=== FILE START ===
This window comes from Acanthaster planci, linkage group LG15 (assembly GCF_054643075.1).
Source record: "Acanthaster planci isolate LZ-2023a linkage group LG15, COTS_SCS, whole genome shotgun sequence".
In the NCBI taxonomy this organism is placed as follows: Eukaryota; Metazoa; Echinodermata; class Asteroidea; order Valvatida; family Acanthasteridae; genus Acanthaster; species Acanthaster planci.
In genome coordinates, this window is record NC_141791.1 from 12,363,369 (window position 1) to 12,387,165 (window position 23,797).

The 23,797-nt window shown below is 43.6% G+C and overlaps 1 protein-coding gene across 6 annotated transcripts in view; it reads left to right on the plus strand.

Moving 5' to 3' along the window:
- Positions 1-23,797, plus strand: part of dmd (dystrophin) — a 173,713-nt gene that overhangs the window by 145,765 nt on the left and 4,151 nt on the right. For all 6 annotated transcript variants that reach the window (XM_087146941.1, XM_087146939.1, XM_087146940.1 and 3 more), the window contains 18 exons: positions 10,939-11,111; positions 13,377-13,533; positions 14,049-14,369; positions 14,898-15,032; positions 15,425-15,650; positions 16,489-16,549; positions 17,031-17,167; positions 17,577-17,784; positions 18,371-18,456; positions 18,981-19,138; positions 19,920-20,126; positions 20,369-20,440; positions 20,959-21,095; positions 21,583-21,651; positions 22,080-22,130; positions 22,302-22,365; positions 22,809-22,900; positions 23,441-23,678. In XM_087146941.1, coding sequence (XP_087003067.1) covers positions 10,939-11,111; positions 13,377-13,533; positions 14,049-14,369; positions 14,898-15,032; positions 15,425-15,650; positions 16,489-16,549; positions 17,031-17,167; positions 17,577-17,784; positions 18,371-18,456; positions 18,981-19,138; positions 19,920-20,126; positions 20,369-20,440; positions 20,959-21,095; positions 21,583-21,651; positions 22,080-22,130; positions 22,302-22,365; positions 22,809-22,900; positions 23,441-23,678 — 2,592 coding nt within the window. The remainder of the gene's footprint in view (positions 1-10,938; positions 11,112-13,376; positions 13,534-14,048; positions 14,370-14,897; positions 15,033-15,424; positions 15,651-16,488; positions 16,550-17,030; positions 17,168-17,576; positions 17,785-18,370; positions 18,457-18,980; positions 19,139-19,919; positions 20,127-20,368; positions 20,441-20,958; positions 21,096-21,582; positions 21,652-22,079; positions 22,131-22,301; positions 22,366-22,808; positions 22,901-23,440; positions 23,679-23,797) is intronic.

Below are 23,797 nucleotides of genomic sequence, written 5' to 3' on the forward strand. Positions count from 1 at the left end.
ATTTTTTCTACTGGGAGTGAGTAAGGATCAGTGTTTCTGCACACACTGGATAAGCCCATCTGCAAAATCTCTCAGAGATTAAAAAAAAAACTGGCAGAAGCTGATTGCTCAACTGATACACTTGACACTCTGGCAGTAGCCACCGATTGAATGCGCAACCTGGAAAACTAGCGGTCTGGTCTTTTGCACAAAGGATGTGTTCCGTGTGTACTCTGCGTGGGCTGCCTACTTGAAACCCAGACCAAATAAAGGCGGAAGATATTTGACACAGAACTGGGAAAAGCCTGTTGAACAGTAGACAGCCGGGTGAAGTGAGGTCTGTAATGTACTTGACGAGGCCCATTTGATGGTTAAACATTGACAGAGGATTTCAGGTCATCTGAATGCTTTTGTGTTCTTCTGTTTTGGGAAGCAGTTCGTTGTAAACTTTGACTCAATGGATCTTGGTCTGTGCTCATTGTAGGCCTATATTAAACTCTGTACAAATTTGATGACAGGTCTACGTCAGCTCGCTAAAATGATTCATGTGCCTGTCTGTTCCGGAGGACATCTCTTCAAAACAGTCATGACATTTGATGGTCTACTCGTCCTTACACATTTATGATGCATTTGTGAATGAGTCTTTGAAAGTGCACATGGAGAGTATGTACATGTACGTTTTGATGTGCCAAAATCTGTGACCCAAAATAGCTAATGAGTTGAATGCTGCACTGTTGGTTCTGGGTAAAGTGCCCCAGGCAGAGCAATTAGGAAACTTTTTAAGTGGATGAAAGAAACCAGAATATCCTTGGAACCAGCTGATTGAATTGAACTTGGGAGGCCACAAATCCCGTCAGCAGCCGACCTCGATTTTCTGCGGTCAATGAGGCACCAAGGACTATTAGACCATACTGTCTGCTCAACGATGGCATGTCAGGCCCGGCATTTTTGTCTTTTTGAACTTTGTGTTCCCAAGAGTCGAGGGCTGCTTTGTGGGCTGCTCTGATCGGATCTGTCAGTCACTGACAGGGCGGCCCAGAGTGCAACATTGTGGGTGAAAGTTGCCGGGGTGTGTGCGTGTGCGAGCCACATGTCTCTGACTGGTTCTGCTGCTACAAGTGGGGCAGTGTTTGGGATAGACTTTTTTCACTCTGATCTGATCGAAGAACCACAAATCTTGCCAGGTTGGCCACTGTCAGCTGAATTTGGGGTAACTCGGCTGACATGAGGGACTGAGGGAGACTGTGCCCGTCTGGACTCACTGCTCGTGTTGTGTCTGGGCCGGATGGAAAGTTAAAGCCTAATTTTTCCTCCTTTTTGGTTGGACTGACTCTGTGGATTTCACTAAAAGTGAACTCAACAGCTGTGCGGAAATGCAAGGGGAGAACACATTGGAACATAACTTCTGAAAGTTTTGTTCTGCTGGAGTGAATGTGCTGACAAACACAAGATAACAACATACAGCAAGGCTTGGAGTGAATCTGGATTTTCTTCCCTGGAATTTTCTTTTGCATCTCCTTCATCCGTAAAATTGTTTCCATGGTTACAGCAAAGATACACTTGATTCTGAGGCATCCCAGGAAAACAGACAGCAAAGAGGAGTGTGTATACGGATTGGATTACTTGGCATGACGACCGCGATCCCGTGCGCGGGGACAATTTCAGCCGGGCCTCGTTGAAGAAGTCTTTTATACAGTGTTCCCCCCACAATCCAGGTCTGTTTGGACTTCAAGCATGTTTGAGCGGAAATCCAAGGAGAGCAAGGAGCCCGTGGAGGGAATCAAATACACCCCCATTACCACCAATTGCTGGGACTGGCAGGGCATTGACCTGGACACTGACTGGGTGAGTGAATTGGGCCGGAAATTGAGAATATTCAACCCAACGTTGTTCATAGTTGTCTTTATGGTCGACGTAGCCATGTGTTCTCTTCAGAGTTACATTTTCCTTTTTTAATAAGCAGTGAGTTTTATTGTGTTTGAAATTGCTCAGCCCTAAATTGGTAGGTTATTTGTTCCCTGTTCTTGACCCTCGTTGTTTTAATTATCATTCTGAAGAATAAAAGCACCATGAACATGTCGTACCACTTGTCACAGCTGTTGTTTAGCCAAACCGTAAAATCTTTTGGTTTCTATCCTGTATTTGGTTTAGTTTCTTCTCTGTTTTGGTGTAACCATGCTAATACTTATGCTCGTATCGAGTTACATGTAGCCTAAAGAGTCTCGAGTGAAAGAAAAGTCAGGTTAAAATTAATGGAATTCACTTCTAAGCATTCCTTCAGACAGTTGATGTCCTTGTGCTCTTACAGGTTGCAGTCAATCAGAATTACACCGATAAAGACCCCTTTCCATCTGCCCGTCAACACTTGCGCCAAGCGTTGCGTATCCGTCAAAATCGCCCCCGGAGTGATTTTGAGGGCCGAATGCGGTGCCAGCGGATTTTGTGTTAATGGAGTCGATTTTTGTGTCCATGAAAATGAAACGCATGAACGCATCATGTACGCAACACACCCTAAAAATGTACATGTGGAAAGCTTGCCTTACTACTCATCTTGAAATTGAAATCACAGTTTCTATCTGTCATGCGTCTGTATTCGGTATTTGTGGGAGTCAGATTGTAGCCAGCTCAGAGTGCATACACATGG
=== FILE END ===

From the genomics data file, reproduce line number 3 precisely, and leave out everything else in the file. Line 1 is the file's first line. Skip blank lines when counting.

In the NCBI taxonomy this organism is placed as follows: Eukaryota; Metazoa; Echinodermata; class Asteroidea; order Valvatida; family Acanthasteridae; genus Acanthaster; species Acanthaster planci.